The Cheltenham Festival attracts a huge amount of betting. Over the four days of the Festival approximately £500,000,000 (five hundred million pounds) will be bet on its twenty four races. It is not possible in advance to be certain which horses will win and which ones will lose, but by applying a little bit of reason we can all improve our winning ratio.
Having said that, it is not necessarily always the case. There have been many stories of people who have picked winners by closing their eyes and sticking a pin into the lists of horses, others will always go on how well they like the name of the horse or if the name has some significance to their life or recent events. If you find that these type of techniques pay dividends, then stick to them. It is for those with less accurate predictive skills that logic becomes necessary.
Studying form is one approach that tends to pay off. Form will tell you how a horse has fared against other horses as a function of time. You can quickly see the results of recent races and determine if the horse’s performance is steady, improving or deteriorating. You should see how the horse has dome on similar courses, under similar conditions and for similar lengths. Check if the horse has raced against any of the current competition on previous occasions and how it has performed with respect to the weight being carried.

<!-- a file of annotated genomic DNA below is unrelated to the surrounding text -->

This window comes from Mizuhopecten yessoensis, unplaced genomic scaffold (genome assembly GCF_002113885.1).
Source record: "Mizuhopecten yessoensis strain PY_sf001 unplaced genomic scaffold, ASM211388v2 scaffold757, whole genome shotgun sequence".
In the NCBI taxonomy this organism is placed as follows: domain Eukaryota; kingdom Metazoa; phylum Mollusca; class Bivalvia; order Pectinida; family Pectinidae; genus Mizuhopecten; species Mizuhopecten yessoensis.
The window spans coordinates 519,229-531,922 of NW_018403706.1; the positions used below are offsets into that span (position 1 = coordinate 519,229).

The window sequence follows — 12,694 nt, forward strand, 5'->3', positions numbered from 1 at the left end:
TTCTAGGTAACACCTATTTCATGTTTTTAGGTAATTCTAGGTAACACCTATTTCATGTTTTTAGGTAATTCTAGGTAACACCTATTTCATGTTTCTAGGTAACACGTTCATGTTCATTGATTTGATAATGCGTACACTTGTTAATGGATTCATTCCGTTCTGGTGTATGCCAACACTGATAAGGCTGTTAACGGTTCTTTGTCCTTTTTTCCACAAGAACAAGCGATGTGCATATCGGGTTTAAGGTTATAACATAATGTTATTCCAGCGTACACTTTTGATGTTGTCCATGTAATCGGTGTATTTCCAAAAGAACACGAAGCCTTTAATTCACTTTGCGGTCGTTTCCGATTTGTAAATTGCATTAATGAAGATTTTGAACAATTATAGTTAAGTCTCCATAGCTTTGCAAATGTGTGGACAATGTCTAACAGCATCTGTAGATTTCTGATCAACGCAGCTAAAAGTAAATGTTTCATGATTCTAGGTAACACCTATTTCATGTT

By getting a good look at the horses you can tell a lot about the horse’s condition even if you are not an expert. Does the horse appear healthy? Is it in good condition with well defined musculature? Is it alert and frisky without appearing too nervous or agitated? Is it looking hot and sweaty? It really is surprising how much you can tell just by looking.
It is also important to find out what other people think. Of course if tipsters could get it right all the time there would be no need for them wasting their time being tipsters, but they do tend to get it right more often than Joe Blogs. Listen to what they have to say and compare and contrast their predictions.
By developing these approaches you should be able to improve your performance rapidly. Good luck at the Cheltenham Festival .